(Beyond Pesticides, April 21, 2011) Citing consumer’s growing aversion to the toxic chemical DEET and other harmful pesticides, researchers at the Centers for Disease Control and Prevention (CDC) are pushing to develop a new natural repellent and insecticide from the chemical nootkatone, found in grapefruits. Nootkatone is derived from the essential oils of plants, including grapefruit, vetiver grass and Alaskan yellow cedar. As an essential oil, it is highly volatile and evaporates quickly. This means that it doesn’t last very long and may need to be applied frequently. As a result, researchers are seeking ways to make it longer-lasting.
In one cooperative project by the CDC and the U.S. Department of Agriculture’s (USDA) Agricultural Research Service (ARS), entomologists Kirby Stafford, PhD and Robert Behle, PhD use lignin to encapsulate nootkatone in order to extend the chemical’s residual activity. The study, “Lignin + Nootkatone = Dead Ticks” published in the January 2011 issue of Agricultural Research magazine.
Researcher Marc Dolan, PhD of the CDC’s vector-borne infectious diseases laboratory in Fort Collins, Colorado stresses nootkatone’s safety: “If you’ve had a grapefruit, you’ve consumed some nootkatone,” he said to NPR’s Morning Edition.
“Essential oils [such as nootkatone] kill bugs and then break down and are no longer active,” Dr. Dolan told Morning Edition. “So you don’t get a lot of soil contamination. We don’t see groundwater contamination. And we don’t have a high impact on other nontarget insects that may come into the sprayed area, such as bees and butterflies.”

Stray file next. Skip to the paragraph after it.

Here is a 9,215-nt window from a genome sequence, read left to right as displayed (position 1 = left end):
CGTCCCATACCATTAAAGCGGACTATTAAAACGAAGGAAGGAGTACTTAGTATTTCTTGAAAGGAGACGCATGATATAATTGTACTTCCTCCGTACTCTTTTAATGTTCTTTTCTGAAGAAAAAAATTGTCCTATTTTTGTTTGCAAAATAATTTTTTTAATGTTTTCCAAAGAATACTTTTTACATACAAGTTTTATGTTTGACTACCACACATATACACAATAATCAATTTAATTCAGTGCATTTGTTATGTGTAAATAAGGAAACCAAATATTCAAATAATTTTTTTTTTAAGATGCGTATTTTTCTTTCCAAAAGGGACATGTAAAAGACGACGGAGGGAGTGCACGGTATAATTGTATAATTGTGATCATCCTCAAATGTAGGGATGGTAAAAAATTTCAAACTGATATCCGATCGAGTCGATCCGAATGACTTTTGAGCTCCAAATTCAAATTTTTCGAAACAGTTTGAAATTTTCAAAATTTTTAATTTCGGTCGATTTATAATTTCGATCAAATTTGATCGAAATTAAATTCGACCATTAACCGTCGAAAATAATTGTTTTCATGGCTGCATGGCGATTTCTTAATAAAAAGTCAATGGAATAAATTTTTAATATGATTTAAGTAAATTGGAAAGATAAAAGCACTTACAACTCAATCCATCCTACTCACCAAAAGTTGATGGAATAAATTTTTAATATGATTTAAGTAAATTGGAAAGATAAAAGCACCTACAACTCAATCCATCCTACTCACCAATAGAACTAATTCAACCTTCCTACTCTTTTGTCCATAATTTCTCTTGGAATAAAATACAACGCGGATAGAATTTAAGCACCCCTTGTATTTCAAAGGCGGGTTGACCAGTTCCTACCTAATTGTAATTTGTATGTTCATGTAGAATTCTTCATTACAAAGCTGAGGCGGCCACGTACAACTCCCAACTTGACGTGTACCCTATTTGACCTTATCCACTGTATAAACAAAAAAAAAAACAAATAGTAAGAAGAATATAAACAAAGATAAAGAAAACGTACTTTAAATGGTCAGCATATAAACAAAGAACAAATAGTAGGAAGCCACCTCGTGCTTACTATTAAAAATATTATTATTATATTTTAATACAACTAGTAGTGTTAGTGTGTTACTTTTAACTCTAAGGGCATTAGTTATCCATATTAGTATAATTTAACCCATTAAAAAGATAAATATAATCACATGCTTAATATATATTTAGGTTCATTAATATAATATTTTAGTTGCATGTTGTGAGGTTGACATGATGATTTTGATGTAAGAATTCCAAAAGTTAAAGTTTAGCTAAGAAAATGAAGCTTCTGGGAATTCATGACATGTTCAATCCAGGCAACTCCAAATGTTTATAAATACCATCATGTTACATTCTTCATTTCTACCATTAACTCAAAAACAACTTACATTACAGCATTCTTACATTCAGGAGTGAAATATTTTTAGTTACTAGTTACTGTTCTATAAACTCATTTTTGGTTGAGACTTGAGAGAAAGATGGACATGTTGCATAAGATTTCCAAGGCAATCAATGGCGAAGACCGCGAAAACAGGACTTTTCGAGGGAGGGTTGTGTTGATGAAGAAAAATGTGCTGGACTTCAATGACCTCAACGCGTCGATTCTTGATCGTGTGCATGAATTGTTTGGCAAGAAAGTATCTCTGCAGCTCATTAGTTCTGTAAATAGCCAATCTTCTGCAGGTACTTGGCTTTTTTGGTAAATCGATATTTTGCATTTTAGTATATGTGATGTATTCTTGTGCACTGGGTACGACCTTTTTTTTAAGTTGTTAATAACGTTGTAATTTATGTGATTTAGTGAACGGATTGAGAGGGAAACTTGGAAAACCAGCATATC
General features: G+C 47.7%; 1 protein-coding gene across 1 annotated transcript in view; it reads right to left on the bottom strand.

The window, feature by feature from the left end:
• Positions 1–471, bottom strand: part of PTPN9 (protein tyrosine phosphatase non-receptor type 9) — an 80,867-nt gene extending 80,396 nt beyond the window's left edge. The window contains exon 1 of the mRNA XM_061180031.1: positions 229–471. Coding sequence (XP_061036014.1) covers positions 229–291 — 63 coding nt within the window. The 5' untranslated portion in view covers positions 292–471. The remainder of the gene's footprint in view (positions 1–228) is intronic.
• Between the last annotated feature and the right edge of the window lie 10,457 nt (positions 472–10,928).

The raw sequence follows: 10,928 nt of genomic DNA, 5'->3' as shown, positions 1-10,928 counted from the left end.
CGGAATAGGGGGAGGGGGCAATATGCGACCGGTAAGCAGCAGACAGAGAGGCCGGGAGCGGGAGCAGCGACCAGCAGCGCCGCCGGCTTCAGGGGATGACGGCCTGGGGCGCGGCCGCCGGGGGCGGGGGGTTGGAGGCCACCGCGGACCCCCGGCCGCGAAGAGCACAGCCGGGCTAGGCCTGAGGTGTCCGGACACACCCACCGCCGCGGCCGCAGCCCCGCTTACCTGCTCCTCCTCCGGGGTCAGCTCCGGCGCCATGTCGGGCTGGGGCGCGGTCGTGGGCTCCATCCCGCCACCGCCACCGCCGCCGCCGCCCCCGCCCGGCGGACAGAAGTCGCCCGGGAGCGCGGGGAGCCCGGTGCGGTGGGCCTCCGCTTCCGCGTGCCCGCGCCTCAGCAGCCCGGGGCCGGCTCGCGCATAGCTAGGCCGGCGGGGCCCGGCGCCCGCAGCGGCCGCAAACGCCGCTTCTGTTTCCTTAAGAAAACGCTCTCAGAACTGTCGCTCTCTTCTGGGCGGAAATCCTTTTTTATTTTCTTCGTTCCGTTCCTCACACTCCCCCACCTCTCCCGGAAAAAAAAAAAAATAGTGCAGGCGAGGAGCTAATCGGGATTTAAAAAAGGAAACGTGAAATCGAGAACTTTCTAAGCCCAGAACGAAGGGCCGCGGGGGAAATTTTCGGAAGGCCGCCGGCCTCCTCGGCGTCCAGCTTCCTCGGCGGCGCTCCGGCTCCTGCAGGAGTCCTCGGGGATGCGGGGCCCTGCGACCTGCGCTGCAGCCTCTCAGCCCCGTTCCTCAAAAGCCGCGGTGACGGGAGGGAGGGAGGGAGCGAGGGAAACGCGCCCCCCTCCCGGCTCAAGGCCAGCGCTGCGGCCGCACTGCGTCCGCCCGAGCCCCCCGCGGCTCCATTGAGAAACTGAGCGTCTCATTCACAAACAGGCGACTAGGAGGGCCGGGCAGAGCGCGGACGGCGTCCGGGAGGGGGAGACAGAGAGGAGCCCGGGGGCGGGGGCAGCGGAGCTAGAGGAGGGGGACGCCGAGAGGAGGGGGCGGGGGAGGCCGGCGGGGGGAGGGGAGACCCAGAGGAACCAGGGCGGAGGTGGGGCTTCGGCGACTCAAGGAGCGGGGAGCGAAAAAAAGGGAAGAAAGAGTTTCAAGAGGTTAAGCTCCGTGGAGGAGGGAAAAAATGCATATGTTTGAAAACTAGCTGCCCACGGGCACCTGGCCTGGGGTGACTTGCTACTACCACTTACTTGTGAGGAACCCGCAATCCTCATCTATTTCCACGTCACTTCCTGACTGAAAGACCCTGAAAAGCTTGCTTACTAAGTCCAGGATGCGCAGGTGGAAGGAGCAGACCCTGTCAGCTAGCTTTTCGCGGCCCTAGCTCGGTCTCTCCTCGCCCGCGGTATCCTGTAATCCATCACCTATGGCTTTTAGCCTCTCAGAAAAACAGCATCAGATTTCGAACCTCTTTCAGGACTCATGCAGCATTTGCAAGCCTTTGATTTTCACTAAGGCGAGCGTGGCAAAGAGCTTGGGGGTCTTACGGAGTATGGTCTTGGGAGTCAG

Whether new derivatives of nootkatone will actually be “safe” remains to be seen, however. Since researchers hope that nootkatone will be formulated to last longer, it will no longer be able to claim the benefits of having low-environmental persistence. Furthermore, this same argument for safety has been made for other “natural” chemicals, such as permethrin and its very toxic chemically synthesized derivative counterparts, synthetic pyrethroids.
Though nootkatone and its future synthetic counterpart may be considered to be less toxic than most synthetic pesticides, it is important to remember that as a chemical with insecticidal properties, there is still a potential to cause harm to human and environmental health. The best way to combat a pest problem is through an Integrated Pest Management (IPM) approach that focuses on prevention, monitoring, and control to eliminate or drastically reduce the use of only least-toxic pesticides. IPM does this by utilizing a variety of methods and techniques, including cultural, biological and structural strategies to control a multitude of pest problems. For more information on safer methods to protect yourself from insects and other pests, please visit Beyond Pesticides’ Alternative Fact Sheets page and Mosquito Management program page.